Adam Lambert Covers The August Issue Of ‘Out’ Magazine: 7 Photos
There’s no question that Adam Lambert is a powerhouse singer, but he also knows how to work his dapper looks for the camera! The Original High artist has landed the cover for the August 2015 issue of Out magazine.
The singer smolders in the Jack Waterlot-photographed editorial, as his classic good looks and edgy outfits are highlighted by the black + white theme. For the interview inside the magazine, Lambert discusses publicly coming out, his latest album and his new sonic perspective.
View the photos in the gallery up top, and read some interview highlights below.
On his new sound: “I wanted the album to be a real snapshot of my life, my real life, my authentic life in L.A. over the past 15 years. I wanted it to sound like music I listen to when I go out or when I’m at the fucking gym or in Runyon Canyon or in my car. It’s a bit of a melancholy album, you know? It’s talking about the ups and downs of life in Hollywood.”
On working with Max Martin & Shellback: “Shell got really excited. He immediately heard how he could turn it into an even stronger song…I breathed a sigh of relief because, at that point, I wasn’t sure what the fuck was happening next. These two guys are people I respect so much and I also really enjoy them as people. They answered my prayers.”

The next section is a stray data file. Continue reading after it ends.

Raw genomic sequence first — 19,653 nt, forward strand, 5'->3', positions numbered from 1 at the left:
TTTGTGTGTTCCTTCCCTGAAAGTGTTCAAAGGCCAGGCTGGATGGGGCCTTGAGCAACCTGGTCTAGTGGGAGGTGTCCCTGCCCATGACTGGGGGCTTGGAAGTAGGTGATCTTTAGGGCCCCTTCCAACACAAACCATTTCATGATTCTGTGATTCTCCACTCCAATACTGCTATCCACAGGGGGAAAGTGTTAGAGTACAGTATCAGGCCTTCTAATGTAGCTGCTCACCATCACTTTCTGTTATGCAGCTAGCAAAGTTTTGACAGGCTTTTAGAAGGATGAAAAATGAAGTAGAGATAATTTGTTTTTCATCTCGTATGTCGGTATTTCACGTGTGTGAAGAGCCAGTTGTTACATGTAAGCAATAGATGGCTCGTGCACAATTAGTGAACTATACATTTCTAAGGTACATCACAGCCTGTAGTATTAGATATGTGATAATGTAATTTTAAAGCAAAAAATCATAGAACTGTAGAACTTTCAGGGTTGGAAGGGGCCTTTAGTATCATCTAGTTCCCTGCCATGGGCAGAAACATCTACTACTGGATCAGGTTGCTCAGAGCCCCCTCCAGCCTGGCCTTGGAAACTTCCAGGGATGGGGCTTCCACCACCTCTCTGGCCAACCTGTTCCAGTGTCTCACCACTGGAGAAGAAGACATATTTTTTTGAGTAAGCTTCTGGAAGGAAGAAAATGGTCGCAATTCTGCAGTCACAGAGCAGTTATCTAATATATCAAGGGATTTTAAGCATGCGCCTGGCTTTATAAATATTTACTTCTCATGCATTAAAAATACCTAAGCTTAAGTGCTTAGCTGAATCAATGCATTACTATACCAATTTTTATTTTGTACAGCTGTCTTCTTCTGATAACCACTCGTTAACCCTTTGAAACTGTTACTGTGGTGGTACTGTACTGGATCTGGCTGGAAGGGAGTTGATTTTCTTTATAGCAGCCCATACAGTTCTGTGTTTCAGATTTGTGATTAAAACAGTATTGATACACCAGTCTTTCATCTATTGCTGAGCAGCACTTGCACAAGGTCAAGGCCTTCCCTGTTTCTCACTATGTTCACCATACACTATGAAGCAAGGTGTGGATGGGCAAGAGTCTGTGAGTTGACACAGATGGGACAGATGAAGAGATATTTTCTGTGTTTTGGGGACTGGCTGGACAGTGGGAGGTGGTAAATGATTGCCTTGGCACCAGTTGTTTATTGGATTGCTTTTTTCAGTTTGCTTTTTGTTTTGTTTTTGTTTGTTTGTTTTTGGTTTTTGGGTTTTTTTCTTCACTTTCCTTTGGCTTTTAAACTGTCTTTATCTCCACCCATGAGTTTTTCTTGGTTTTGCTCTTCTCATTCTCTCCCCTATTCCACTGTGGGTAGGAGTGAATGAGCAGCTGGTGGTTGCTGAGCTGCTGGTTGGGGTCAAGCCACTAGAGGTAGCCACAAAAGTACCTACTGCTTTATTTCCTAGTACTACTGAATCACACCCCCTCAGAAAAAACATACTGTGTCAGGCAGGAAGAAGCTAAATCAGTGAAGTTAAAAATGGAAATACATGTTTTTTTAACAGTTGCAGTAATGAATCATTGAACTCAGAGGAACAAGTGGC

On publicly coming out in 2009: “It was just the way things went down. At that time, how many mainstream music artists did we have that were out? Elton John and George Michael — and his whole coming out was tabloid fun. There hadn’t been a blueprint to follow. That was the one thing I wished I’d had: a little more guidance. There were definitely moments of frustration and pressure, but there’s been a lot of goodwill as well, a lot of support from fans and media people, and it’s balanced out. I don’t have any sort of bitterness about it.”
On his musical evolution: “I chilled out a little bit. I don’t know if it’s just being in my 30s. When you’re younger and you’ve got a skill, you tend to show off more—you feel like you have more to prove. Over the last few years, I’ve gotten into a place where I feel a little more confident in what I do, and I don’t feel I need to prove myself as far as ‘look at all the tricks I can do.’ Now music for me is more about wanting to prove that I can feel something.”